What is eating these cabbages?
A close look reveals no caterpillars or caterpillar poo anywhere on the leaves. There are no silvery slug and snail trails on the leaves or surrounding compost. The obvious culprit is a peckish pigeon.
This problem can be easily avoided by making hoops over the plants and then pegging down an old net curtain over the top before any fat pigeon comes waddling along looking for a nice fresh bit of salad.
One of the allotment plots was planted up with peas. Within a short time they were a low-growing matted mound full of aphids. Always put in peasticks when you sow peas (you can just prune them off a nearby shrub like Buddleja) so that they grow tall towards the sky, not slump into a muddled tangle. Having plants with a bit of growing room makes it easier for you to pick off any pests too.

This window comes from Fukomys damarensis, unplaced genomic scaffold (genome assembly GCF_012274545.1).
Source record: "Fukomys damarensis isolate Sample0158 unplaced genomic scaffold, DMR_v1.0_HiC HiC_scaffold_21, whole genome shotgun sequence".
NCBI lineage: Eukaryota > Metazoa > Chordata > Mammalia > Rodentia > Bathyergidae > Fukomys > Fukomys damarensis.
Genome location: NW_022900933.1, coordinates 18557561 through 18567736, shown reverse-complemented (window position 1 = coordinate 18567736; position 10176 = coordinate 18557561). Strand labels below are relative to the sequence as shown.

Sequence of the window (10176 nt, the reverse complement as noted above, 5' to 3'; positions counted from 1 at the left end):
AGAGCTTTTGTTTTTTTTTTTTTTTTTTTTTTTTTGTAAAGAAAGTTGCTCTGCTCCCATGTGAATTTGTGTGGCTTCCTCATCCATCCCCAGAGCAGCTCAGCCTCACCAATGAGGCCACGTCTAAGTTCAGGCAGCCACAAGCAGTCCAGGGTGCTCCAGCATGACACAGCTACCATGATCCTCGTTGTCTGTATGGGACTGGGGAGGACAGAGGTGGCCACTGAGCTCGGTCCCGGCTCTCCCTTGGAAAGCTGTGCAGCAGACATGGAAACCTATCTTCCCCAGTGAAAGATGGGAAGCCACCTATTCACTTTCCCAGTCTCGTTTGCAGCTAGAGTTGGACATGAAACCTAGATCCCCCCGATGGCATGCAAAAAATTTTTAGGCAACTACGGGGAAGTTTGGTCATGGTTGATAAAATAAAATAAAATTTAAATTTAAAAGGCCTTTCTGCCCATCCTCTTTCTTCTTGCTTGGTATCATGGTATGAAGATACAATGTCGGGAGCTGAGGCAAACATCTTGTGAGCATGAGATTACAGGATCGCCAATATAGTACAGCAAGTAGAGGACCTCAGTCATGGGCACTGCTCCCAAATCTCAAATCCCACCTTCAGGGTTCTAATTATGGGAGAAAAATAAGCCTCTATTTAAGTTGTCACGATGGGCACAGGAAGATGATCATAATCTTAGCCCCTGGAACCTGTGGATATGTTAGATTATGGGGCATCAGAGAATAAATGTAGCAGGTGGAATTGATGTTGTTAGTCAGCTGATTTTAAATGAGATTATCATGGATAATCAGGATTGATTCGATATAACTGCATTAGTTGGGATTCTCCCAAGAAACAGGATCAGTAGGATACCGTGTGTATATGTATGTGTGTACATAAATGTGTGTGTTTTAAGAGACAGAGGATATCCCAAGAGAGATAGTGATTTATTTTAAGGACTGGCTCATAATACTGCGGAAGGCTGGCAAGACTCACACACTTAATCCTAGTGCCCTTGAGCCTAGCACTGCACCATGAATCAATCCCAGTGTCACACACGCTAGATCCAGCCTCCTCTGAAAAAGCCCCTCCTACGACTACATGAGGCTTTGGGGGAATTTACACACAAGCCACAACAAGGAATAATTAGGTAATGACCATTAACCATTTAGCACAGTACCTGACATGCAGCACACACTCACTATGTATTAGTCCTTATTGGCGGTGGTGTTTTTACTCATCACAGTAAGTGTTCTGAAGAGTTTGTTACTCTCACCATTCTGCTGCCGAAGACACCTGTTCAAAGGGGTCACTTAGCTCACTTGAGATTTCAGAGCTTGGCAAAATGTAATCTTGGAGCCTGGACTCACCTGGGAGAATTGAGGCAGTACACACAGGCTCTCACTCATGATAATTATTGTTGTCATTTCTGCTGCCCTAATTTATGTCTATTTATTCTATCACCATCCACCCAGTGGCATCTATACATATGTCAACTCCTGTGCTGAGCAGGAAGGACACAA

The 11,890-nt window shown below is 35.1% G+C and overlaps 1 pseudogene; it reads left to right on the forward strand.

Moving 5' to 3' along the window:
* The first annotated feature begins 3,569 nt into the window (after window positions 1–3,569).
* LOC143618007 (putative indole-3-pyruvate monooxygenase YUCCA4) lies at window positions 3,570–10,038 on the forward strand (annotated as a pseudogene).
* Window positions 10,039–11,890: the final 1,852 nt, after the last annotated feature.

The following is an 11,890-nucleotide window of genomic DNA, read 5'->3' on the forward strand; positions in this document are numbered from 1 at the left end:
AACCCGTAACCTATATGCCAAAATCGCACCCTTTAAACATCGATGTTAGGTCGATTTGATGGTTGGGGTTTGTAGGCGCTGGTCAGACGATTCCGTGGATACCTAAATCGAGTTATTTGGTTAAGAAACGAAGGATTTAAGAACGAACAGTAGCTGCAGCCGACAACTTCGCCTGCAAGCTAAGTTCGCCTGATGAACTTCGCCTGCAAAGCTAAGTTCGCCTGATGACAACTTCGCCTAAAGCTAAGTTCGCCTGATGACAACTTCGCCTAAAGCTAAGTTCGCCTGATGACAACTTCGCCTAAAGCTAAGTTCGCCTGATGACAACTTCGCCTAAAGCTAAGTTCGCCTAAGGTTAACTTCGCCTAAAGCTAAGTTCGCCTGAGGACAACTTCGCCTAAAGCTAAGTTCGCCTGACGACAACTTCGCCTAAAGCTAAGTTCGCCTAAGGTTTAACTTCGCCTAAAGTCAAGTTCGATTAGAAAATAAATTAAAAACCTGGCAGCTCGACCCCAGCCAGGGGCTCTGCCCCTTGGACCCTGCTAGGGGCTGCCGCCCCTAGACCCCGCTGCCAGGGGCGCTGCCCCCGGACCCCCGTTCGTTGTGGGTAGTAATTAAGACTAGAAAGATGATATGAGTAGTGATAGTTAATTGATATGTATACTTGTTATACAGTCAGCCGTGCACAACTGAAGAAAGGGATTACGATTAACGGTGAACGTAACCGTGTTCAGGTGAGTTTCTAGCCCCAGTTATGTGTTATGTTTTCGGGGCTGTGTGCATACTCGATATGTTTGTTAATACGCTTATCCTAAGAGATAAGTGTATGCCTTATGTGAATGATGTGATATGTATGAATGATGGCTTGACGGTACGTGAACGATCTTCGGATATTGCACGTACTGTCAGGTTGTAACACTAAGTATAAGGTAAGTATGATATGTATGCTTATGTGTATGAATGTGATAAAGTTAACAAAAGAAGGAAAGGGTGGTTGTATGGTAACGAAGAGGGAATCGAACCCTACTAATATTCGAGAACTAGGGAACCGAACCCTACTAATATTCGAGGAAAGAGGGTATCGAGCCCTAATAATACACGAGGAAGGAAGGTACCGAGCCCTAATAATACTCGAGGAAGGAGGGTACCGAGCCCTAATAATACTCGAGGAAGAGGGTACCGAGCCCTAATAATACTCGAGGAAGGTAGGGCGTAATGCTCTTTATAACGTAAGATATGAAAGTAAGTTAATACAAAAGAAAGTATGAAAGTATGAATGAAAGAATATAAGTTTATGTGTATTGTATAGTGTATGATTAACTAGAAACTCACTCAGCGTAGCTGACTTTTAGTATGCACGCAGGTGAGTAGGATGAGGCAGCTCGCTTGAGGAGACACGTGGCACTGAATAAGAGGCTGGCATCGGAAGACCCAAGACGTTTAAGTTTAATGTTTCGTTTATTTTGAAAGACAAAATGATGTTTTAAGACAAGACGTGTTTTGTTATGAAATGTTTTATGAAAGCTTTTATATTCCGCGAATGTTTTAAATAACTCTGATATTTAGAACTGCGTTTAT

You can see little white specks on the leaves. These are the shed skins of aphids who have got so fat on delicious easy to reach pea tangle they've split their skins and grown a new one. In the top half of the picture you can see the red and black crocodilian larva of a Harlequin ladybird. Although they eat aphids they also eat native British ladybirds.